A Medication Trial Combined With Behavior Therapy for Individuals With Obsessive-compulsive Disorder
This study examines the efficacy of the medication D-Cycloserine in the reduction of obsessions and compulsions in individuals with obsessive-compulsive disorder (OCD). All study participants will receive Exposure and Response Prevention, a common form of behavior therapy for individuals with OCD. Half (50%) of the participants will be randomly assigned to the placebo condition and the other half (50%) will be randomly assigned to receive D-Cycloserine. Because all participants will receive 10 sessions of behavior therapy, all participants are expected to improve from this treatment.
Behavioral: behavior therapy
|Study Design:||Allocation: Randomized
Endpoint Classification: Efficacy Study
Intervention Model: Parallel Assignment
Masking: Double Blind (Subject, Caregiver, Investigator, Outcomes Assessor)
Primary Purpose: Treatment
|Official Title:||A Randomized, Double-blind, Placebo-controlled Medication Trial With D-Cycloserine for Individuals With Obsessive-compulsive Disorder Currently Receiving Behavior Therapy|
- significant reduction of OCD symptoms after the completion of treatment
- significant reduction of depressive symptoms after the completion of treatment
|Study Start Date:||December 2003|
|Study Completion Date:||December 2007|
The study consists of Behavior Therapy (Exposure and Response Prevention; ERP) for OCD. Specifically, it involves exposure to anxiety-provoking situations and response-prevention of any rituals. ERP has shown to be effective for many individuals with OCD.
All assessments and treatment sessions are at no cost to the patients. 50% of the patients will randomly be assigned to the D-Cycloserine (DCS) condition, and 50% of the patients will be assigned to a placebo condition. D-Cycloserine is FDA-approved for the treatment of Tuberculosis. However, recent research in other anxiety disorders has shown that D-Cycloserine plus Behavior Therapy is more effective than Behavior Therapy alone.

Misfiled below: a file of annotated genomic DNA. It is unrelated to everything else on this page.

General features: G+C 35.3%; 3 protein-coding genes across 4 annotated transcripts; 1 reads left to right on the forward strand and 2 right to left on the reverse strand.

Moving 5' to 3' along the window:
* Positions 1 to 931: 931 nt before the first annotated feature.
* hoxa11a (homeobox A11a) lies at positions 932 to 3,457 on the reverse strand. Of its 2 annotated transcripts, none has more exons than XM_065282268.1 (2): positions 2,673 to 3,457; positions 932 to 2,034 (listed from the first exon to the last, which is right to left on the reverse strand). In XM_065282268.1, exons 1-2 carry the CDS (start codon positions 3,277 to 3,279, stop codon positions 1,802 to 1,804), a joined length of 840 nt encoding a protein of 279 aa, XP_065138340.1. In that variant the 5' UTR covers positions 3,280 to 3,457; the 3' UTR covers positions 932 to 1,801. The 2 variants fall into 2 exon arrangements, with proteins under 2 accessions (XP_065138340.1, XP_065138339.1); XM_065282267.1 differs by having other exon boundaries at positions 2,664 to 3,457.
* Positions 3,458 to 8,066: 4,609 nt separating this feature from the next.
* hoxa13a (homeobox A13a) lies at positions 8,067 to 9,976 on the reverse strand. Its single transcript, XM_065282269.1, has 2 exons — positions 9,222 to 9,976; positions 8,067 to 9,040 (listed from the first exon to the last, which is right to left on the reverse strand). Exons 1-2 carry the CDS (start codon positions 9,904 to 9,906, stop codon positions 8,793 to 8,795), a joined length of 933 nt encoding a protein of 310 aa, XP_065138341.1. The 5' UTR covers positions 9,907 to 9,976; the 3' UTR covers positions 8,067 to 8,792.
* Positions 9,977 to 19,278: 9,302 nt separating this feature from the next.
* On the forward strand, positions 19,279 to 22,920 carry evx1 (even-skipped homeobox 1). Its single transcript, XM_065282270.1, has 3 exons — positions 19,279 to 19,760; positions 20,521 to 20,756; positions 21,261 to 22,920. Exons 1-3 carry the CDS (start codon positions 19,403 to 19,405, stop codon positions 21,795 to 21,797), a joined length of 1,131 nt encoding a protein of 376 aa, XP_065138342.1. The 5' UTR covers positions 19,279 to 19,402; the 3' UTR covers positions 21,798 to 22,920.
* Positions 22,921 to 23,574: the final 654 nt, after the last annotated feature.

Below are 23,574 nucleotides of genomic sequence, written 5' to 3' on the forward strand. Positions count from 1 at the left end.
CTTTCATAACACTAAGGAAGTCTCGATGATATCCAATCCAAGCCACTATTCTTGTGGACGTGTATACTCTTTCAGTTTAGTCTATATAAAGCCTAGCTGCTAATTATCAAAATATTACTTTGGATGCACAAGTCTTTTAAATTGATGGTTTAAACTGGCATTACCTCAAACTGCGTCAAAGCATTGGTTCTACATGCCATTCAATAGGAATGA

This treatment study has two active conditions. That is, all patients will receive Behavior Therapy and we do expect that everybody will improve from this treatment. However, it may be that those patients in the DCS condition will improve somewhat more than those in the placebo condition.
The treatment will be structured with homework and repeated assessments every 4 weeks. Assessments are extremely important as they guide the treatment and provide the study investigators necessary information about the treatment. The treatment consists of 10 sessions (twice a week) plus post-treatment and follow-up assessments at 1 and 6 months.
Please refer to this study by its ClinicalTrials.gov identifier: NCT00126282
|United States, Connecticut|
|Anxiety Disorders Center, The Institute of Living|
|Hartford, Connecticut, United States, 06106|
|United States, Massachusetts|
|Massachusetts General Hospital|
|Boston, Massachusetts, United States, 02114|
|Principal Investigator:||Sabine Wilhelm, PhD||Massachusetts General Hospital|
|Principal Investigator:||David Tolin, PhD||Hartford Institute of Living|